Oh, and, be prepared to do a reinstall at this point. That's where I hosed my system beyond recovery.

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                • #9
                  I have mine disabled both on the BIOS and the OS, and everything works fine.

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                  • #10
                    You did that without a reinstall? Lucky you, sucky me.:(

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                    • #11
                      I always run with ACPI functions disabled. I am now using WinXP and still have the functions disabled. No compatibility problems, no crashes, no need for reinstall... just smooth sailing.

                      Dunno what to tell you unless you had some stuff dying anyway and the settings you played with were the straws that broke the camel's back.

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                      • #12
                        The difference may have been that I did this in Windows instead of during the install. I should've clarified this earlier. I just leave ACPI on, no problems. Whatever you do, just don't change to or from ACPI within Windows, even if you disable it in BIOS as well. I have not had success doing so. If you don't want ACPI, just disable it during a reinstall.

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                        • #13
                          I never said that you would get incompatibilities, I just think it's better enabled ! If you have new hardware and don't require too many IRQ's then as you pointed out everything will run just fine with it disabaled.

                          You can change from ACPI to standard PC after you've installed, well I did it under 2000 anyway... it was going back that caused me problems ! I was trying to fix up some usb problems with my old mvp3 board.... I HATE that chipset with a passion never will I or can I ever say a good thing about it, although strangly enough everyone else seems to love it to death. I shall try not to get started about that though :D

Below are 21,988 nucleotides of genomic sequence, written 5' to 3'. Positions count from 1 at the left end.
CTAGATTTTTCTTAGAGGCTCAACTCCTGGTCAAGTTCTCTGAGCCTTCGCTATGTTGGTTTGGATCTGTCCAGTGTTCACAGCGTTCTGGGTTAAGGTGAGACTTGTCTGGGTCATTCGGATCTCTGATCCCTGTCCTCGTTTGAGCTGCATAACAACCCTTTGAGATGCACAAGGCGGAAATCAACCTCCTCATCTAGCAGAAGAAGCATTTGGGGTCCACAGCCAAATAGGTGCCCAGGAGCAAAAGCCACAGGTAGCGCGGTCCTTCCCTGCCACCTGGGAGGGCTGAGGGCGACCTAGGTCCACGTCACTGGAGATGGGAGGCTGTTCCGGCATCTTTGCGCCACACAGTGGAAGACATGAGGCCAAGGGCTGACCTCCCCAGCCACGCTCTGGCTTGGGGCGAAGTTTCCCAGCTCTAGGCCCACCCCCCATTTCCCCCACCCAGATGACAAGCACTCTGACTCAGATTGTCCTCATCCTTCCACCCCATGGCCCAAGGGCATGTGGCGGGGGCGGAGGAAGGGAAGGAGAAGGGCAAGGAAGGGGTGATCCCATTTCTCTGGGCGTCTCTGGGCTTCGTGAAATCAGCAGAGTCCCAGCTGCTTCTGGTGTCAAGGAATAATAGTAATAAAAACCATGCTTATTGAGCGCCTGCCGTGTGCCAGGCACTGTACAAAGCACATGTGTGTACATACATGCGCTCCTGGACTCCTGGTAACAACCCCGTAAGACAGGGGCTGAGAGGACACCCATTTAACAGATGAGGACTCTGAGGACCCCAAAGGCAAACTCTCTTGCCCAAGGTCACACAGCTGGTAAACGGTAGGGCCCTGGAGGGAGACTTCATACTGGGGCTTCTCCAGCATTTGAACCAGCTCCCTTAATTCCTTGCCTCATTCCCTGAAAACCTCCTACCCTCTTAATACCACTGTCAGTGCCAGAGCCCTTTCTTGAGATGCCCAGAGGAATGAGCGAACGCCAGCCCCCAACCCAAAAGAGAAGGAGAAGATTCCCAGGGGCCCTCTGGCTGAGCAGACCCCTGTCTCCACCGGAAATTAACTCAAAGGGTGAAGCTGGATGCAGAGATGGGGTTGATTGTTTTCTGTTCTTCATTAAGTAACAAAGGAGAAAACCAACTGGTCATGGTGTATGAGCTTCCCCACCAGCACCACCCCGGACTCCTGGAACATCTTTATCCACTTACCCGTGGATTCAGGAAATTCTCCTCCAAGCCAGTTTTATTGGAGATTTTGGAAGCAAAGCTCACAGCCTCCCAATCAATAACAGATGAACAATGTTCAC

Anyway main point is unless you have a reason to change it, leave it alone. Neither setting will cause any problems (provided you have enough IRQ's etc) and it just comes down to personal preferance.

                          :thumb:

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                          • #14
                            I had this problem as well. Heres what i did to remedy it (btw, some devices do not like sharing IRQs, soundblaster and geforce cards are most notorious, so are some network cards)

                            In your bios look for 'INT Pin x Assignment' (where x=a number from 1-4)
                            Have a fiddle with them..you can assign Pin1 an IRQ and pin2 and IRQ etc...give each a different IRQ number and then reboot.
                            I have mine setup like so

                            Pin1=11
                            Pin2=9
                            Pin3=5
                            Pin4=3

                            Also, if you dont use a COM port, then disable it. These take up IRQ numbers even if you arnt using it. You can disable COM ports in the bios as well as onboard sound/midi/gameport (if your mobo has onboard sound etc) devices.

                            Currently- my devices under WinXP are all using their own IRQ and I have ACPI on in bios/OS
                            However- if I enable my 2nd COM port, then network card and sound card piggyback on IRQ9 and I get the stutters.pops&clicks when playing sound :(

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                            • #15
                              lol, well I've actually had LESS problems with my devices are using the same IRQ than I did under 98 with them all on seperate IRQ's !

                              Under 98 with different IRQ's my sound was pretty crap, but under 2000 / XP with all devices on the same IRQ everything has been sweet ! (creative sound card and a GeForce, although it isn't a SB Live which is what has the problems I think).


                              That could also just be 'cas compared to 2000 / XP, Win 98 is a piece of crap !